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Here in the States, cider doesn’t come close to rivaling beer’s popularity. But that gap has started to close just slightly in recent years.
Local producers like Downeast have spearheaded the cider revival in the U.S., reminding the country of a time when cider was the most widely available alcoholic beverage.
Today, cider’s benefits are undeniable — their flavors are simple and refreshing, they take less energy to produce than beer (which must be heated, or brewed), and many are made here in Massachusetts.
“People may not want to admit this, but for every person who wants a double secret, double-barreled, triple-hopped, craft IPA, there are 10 who want something sweet, easy, and refreshing — that’s still high quality,” said Pete McCoubrey, Downeast’s brand manager. “Ciders provide that accessible quality.”
The following cideries produce the hard beverage in Massachusetts, often with their own apples and in small, handcrafted batches. For sustainability, for a sense of place, or simply to change it up, these ciders are worth checking out.
What started in Maine in 2011 is now one of the country’s leading cider companies—and it’s based right here in Boston. This year Downeast celebrated its ten-year anniversary, continuing to grow as the cider category expands, too. “We’re proud of the company’s growth,” said McCoubrey, “and we feel, as one of the nation’s top cider companies, we’re responsible for the growth of the category as well.” While their pop-up bar right outside their cider house in Eastie’s shipyard just closed for the season, they serve flights inside the taproom on Marginal Street (no tours still for now!). Downeast can also be found at stores as far west as Colorado, and they ship nationwide. 256 Marginal St., No. 32, East Boston.
Produced out in Western Massachusetts, Artifact Cider Project now has a sleek taproom in Cambridge’s Central Square that opened a year ago. “The Station” features over a dozen ciders in a 3,000-square-foot space, all made out in Florence where the company has its other taproom, which debuted in 2014. Artifact makes cider in the Northeast, for the Northeast—respecting the tradition of cider making but bringing the process into the modern era. 438 Massachusetts Ave., Unit A, Cambridge
Owners Al and Denise Snape developed their cider-making chops when they were living in England in the 2000s. Far from the Tree ages cider in their cellar/tasting room on Salem’s Jackson Street. The cidery focuses on dry, apple-forward ciders, and they wholesale throughout Massachusetts. Far from the Tree carries a couple of year-round ciders, and they also release seasonal iterations monthly—Ectoplasm, their September release, is a spooky lime green color, while their summer releases feature fruity flavors like peach and cherry. 108 Jackson St., Salem
Stormalong’s cider has a lot of legacy behind it. It’s made in Sherborn, which used to be home to the largest refined cider mill in the world between 1880 and 1930, even exporting cider out to England at the time. The cidery takes its name from Captain Alfred Bulltop Stormalong, an American folk hero originating in Massachusetts. While Stormalong doesn’t have a local taproom, they wholesale throughout New England. And they’re currently growing their own orchard on their Sherborn farm. For a list of vendors, check out their website.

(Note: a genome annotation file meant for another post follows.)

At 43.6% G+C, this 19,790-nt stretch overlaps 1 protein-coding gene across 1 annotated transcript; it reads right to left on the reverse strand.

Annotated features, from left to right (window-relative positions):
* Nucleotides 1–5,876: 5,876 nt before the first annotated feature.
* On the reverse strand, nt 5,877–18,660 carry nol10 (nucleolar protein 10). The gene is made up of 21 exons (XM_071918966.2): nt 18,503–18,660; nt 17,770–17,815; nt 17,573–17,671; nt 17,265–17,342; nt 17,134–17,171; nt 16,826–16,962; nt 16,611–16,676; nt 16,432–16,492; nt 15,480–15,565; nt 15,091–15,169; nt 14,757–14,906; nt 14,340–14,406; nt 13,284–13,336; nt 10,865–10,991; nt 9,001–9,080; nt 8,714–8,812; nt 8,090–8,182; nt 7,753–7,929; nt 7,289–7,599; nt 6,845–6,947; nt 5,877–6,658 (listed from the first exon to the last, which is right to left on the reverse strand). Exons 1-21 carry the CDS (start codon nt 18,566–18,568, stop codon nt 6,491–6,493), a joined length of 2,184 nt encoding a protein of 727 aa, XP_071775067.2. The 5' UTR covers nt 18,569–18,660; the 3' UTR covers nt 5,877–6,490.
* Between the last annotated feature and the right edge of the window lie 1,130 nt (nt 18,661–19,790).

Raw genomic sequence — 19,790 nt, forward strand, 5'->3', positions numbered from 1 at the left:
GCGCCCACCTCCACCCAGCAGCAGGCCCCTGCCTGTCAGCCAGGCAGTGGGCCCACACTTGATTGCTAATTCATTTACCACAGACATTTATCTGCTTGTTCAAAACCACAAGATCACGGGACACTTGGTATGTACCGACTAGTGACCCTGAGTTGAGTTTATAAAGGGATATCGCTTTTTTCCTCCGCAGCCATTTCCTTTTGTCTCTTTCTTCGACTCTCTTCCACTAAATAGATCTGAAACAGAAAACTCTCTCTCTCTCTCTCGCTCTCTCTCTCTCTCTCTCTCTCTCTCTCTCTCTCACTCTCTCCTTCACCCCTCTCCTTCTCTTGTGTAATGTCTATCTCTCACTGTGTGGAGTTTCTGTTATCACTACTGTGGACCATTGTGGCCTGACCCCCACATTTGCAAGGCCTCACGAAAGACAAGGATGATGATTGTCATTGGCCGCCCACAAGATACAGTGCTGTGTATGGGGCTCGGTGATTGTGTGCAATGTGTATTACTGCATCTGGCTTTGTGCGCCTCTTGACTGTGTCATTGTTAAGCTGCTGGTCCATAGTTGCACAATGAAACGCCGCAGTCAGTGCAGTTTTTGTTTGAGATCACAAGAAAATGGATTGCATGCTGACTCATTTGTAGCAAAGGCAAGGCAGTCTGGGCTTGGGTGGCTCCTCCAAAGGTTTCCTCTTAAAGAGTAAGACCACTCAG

Lookout Farm in South Natick is one of the country’s oldest continually operating farms. They’re known for pick-your-own fruit and cider donuts during the fall, but in recent years they’ve started a brewing and cider company. Lookout crafts their beverages with ingredients grown right on their farm and power from solar energy. This weekend, as their outdoor restaurant closes for the season, they’re launching their winter onsite dining experience: The Greenhouse. Cider is also available to grab from their farm store. 89 Pleasant St. South, Natick
This small cidery out in Ashfield doesn’t stop at just cider — they also distill brandy. They often make other goods onsite, too, like vinegars and jams. They use only their own apples, meaning the ciders might vary based on the year or where they are in their aging process. “At Bear Swamp Orchard,” reads their website, “we love the notion that cider produced on every property, by every maker, is different, and that it will also vary throughout its aging continuum.” This weekend the farm hosts its final tasting room and bottle shop hours for this year — but there will be more to come. 1209 Hawley Road, Ashfield
Carr’s farm store in Hadley, currently open Thursdays through Sundays, sells hard cider along with vinegars, cider syrup, and their Ciderhouse Cookbook. Their ciders are handcrafted with apples from their orchard overlooking the Connecticut River Valley. They don’t use herbicides or pesticides on their orchard, and the hard cider is fermented naturally (nothing added, and nothing taken out). 295 River Drive, Hadley
While the North Shore farm was recently named the #1 apple picking spot in the country by Yelp, their award-winning hard cider continues to rack up acclaim. They exclusively use apples grown on their farm and press and bottle everything onsite. Their cider inventory includes dry, sweet, and dessert ciders, and their seasonal ciders, like raspberry and strawberry, rotate throughout the year. One of their staple varieties, “summer,” took home first place in the sweet category at the Great Lakes International Cider and Perry Competition in 2018. 45 Fern Ave., Amesbury
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